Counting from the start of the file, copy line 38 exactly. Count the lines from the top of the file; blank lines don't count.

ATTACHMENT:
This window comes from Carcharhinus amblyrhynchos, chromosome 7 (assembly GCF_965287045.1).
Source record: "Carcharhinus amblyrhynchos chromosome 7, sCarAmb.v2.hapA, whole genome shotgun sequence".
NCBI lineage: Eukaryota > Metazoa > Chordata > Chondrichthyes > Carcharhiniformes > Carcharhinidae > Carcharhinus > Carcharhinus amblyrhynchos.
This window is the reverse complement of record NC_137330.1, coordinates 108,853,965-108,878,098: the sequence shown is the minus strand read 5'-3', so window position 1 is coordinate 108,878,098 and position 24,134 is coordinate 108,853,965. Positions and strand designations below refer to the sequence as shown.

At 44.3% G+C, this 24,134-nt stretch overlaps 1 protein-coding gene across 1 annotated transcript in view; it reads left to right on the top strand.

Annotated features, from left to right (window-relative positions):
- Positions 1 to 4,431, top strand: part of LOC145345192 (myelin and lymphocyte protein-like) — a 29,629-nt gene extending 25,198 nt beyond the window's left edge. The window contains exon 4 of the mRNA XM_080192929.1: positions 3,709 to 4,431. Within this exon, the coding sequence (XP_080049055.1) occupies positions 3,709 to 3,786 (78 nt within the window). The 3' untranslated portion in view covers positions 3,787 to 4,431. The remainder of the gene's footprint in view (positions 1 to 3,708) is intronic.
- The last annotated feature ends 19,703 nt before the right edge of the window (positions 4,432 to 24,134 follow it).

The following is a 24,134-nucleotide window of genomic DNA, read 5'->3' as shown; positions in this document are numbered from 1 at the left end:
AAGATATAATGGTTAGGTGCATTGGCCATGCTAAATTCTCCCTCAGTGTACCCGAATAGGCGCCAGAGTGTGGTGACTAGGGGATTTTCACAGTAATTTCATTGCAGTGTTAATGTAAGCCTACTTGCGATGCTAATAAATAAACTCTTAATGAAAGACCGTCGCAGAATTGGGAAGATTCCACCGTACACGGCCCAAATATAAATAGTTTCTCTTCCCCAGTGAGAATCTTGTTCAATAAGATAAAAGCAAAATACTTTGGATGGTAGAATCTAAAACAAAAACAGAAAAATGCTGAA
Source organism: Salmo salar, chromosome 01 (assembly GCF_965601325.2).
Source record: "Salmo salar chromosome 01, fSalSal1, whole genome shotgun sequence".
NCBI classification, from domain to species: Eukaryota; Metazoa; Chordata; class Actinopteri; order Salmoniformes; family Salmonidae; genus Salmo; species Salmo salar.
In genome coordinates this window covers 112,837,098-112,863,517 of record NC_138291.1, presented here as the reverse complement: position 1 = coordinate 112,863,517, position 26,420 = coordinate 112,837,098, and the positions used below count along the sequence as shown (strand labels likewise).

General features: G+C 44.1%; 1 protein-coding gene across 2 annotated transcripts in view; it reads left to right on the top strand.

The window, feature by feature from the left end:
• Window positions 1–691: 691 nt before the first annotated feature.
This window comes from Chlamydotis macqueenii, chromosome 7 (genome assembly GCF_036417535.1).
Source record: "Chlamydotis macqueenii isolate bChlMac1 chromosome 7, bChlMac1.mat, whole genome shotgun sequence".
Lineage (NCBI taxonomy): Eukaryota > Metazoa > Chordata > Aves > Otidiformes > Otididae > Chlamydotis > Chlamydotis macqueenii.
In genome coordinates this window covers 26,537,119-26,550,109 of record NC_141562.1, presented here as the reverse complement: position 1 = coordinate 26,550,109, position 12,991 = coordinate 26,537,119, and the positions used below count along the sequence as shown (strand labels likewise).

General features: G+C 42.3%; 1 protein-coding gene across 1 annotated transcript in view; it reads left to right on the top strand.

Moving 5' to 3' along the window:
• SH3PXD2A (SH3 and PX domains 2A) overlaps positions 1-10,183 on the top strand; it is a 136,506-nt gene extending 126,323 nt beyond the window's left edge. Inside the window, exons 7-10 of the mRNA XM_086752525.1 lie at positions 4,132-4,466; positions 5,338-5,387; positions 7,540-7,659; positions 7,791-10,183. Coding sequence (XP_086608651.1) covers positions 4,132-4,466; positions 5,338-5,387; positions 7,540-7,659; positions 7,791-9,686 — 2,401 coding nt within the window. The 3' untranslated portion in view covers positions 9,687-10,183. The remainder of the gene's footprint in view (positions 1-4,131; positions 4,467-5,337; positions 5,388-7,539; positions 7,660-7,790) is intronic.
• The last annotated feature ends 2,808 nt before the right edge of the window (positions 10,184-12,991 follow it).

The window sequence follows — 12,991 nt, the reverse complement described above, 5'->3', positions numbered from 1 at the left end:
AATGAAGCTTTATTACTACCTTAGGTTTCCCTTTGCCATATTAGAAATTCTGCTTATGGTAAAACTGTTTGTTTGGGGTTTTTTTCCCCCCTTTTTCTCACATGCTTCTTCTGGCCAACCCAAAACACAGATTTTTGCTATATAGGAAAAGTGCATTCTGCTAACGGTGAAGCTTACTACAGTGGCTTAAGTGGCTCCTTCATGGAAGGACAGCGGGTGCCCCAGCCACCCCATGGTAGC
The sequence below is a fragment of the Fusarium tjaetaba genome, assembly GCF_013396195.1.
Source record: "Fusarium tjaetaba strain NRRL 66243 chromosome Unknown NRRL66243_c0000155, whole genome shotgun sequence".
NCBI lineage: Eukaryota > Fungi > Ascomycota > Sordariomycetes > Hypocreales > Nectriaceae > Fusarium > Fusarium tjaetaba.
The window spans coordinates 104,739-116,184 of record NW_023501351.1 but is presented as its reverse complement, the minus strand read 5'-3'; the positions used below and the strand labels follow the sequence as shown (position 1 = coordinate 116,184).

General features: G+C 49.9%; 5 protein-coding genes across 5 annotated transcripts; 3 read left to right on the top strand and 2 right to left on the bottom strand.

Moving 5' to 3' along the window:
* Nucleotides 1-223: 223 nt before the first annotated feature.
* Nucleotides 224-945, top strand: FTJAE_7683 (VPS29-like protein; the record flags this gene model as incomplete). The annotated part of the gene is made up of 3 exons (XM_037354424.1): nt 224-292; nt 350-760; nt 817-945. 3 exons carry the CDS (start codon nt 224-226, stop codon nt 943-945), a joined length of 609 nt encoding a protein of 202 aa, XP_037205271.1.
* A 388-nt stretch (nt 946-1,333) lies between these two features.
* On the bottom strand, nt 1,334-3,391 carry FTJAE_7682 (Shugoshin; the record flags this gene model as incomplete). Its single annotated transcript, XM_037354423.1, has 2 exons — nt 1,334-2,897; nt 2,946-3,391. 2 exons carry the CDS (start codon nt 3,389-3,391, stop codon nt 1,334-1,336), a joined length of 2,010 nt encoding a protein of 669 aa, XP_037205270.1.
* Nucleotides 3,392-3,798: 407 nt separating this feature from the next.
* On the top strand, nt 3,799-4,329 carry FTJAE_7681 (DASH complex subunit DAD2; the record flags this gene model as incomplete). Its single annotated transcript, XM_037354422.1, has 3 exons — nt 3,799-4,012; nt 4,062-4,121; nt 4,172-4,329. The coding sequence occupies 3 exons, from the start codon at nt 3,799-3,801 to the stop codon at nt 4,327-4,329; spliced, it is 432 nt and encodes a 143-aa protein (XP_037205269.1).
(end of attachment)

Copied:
* Nucleotides 3,392-3,798: 407 nt separating this feature from the next.